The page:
Inside the Media Tent
The Post's multimedia studio has been a revolving door of pols and celebs.
DENVER -- It's no secret the political conventions are tightly choreographed stage extravaganzas at which the thousands of reporters are seeking the same scraps of news and otherwise filling time with analysis and features. At the Pepsi Center, the media are set up in a handful of gigantic white tents, set up around the perimeter of the arena. Inside, different companies have set up private workspace, divided by blue curtains hanging on metal rods. The floors are planks of wood and there are long, thin tables, on which laptops, computers and televisions are placed. The televisions are tuned to CNN, CSPAN and the networks. Most worksites have refridgerators with drinks and snacks.
The Washington Post has several dozen reporters, editors, photographers and information technology folks here. Newsweek, slate.com and theroot.com, all owned by the Post Company, also have staffs here, but they have separate space. This year, though, the Post has crossed a threshhold, having set up a multimedia television, radio and internet studio right inside the workspace.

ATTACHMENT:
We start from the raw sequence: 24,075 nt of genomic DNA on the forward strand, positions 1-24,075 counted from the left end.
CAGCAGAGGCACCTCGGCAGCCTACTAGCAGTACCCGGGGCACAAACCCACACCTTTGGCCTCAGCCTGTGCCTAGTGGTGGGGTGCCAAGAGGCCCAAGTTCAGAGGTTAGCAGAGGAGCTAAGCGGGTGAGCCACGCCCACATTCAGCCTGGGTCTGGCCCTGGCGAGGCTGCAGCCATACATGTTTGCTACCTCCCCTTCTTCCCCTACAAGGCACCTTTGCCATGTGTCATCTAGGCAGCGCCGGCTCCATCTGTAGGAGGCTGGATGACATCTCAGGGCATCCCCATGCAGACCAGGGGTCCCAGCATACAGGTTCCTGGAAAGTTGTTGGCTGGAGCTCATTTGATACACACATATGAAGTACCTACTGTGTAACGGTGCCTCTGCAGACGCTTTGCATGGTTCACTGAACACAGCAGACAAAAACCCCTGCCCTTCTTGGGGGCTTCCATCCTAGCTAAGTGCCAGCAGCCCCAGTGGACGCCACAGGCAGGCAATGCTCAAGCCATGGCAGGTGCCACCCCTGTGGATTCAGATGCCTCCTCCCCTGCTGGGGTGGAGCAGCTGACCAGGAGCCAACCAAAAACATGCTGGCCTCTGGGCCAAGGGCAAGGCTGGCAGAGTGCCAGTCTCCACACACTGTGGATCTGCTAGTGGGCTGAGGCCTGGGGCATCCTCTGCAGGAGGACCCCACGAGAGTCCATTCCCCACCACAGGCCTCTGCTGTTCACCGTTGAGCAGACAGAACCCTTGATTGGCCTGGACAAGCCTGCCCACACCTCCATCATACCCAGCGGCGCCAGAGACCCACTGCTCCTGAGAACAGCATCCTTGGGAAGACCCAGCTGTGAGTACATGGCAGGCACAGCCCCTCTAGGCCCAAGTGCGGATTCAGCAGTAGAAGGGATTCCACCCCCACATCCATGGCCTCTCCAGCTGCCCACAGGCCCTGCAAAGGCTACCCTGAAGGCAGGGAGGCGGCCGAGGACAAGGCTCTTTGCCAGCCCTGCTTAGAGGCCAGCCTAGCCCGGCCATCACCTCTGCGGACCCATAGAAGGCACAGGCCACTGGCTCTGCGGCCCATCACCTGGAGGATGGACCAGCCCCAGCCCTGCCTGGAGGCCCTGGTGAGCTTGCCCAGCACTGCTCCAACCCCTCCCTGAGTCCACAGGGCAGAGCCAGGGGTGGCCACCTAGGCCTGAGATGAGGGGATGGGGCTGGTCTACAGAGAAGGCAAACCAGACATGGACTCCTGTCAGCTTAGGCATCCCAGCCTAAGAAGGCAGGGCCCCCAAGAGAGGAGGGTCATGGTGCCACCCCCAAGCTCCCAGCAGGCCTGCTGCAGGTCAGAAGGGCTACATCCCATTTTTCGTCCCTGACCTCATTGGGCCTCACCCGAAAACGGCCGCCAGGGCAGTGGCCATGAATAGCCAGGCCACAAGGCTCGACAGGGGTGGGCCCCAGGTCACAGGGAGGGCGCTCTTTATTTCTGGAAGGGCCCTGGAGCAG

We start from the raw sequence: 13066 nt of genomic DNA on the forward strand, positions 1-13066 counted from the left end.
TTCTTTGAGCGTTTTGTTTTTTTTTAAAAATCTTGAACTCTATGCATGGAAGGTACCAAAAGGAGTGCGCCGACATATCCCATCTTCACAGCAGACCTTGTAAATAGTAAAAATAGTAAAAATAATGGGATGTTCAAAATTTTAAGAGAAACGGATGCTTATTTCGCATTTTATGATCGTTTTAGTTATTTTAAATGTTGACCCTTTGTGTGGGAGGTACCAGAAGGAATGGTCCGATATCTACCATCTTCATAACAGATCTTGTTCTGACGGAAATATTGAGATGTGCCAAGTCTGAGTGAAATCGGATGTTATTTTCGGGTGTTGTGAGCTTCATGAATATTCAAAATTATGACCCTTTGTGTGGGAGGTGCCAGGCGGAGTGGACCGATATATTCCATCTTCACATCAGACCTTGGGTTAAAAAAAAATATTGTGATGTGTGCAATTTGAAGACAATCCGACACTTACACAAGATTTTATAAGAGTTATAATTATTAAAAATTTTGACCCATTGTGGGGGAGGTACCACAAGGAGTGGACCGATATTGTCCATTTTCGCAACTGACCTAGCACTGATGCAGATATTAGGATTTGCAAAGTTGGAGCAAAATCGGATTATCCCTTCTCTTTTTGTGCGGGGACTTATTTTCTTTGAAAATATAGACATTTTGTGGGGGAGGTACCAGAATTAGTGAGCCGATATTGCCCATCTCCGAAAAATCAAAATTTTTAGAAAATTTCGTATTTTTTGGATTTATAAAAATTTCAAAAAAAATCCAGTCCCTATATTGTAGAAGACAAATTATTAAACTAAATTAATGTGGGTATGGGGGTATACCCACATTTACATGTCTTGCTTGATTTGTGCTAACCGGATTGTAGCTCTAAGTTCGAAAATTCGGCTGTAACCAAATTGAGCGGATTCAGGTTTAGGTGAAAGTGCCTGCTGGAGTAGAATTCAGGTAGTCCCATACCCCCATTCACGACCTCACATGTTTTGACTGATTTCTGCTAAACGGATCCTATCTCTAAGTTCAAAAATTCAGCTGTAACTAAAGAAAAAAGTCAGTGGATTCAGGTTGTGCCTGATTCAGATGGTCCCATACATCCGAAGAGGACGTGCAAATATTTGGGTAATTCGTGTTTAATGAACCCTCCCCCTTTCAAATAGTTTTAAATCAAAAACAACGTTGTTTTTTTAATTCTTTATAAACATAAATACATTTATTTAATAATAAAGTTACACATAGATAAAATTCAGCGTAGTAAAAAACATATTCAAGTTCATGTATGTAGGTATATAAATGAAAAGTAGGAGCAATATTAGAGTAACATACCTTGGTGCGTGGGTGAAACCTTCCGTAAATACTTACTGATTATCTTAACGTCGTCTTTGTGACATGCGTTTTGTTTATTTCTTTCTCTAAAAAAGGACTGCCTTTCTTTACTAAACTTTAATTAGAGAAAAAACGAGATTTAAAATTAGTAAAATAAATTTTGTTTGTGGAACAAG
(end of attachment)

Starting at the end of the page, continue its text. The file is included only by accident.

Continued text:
The studio has soundboards and other high-tech gear, and Post staffers anchor a news show that airs live on our Web site, interviewing politicians, analysts, other reporters and Hollywood celebrities. That makes for an interesting parade through the space: Actresses Rosario Dawson and Morgan Fairchild stopped by today, as did Hillary Rodham Clinton's campaign chair Terry McAuliffe. Raum Emanuel was here too. Governors and senators also drop by to talk informally with our editors and reporters.
Across the way, there's a makeshift lounge set up by a company that operates those credit card scanners you see at grocery stores. They're selling beer and snacks, with tables and sofas set up, at which reporters are analyzing the day's events.
The strange sites are endless. Today, Sway from MTV walked through and, needless to say, the old fogies in the press corps appeared to have no idea who he was.
Actress Rosario Dawson stopped by to talk with washingtonpost.com's Chris Cillizza.
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